Public interest groups may also gain standing if they satisfy the requirements of the Borowski test.[nb 6] The group must demonstrate that the law raises a serious constitutional issue, the group has a genuine interest in the matter, and that there is no other reasonable and effective manner in which the issue may be brought before the Court.

Unwritten aspects of constitutional law[edit]

In rare cases, the courts have developed substantive rules of constitutional law that are not expressly set out in constitutional texts but rather implied by a number of different principles.

In Hunt v. T&N plc,[nb 7] the Supreme Court of Canada found that "the integrating character of our constitutional arrangements as they apply to interprovincial mobility" called for the courts of each province to give "full faith and credit" to the judgments of courts of other provinces – even though Canada's constitution does not have an express Full Faith and Credit Clause. This development was criticized by at least one academic.[1]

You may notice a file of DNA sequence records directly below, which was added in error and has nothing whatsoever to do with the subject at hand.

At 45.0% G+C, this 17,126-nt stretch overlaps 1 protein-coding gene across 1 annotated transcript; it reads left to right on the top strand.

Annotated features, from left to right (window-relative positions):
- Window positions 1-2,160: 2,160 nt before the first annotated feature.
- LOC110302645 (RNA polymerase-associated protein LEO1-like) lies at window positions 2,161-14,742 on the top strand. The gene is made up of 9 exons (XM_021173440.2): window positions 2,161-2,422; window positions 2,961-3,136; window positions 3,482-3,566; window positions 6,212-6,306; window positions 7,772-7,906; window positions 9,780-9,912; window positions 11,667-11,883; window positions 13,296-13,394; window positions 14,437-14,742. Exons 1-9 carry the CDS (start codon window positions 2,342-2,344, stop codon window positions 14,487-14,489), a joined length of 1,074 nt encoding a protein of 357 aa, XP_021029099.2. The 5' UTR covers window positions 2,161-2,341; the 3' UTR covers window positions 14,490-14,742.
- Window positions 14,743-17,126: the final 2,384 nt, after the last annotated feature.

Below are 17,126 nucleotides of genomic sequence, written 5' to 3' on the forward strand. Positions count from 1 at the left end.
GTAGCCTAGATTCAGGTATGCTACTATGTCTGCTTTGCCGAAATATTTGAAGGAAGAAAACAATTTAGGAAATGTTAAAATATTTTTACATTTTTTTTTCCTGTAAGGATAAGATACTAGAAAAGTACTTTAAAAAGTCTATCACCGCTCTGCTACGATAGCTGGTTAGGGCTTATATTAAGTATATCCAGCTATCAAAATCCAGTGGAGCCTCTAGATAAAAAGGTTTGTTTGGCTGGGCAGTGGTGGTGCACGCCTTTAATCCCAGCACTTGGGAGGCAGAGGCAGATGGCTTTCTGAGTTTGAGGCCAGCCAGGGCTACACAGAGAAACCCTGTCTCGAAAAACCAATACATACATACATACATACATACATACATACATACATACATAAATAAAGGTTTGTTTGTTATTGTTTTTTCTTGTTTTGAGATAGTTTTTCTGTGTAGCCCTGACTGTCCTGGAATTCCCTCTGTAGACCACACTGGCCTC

In the Provincial Judges Reference,[nb 8] the Supreme Court found that there was an unwritten constitutional principle that protected a right to judicial salary commissions for provincial court judges.

Concepts in interpretation[edit]

A "living tree"[edit]

Since the 1929 ruling in Edwards v. Canada (Attorney General), the courts have interpreted the Constitution within the context of society to ensure that it adapts and reflects changes. As Viscount Sankey stated, "The British North America Act planted in Canada a living tree capable of growth and expansion within its natural limits."[nb 9]

Purposive[edit]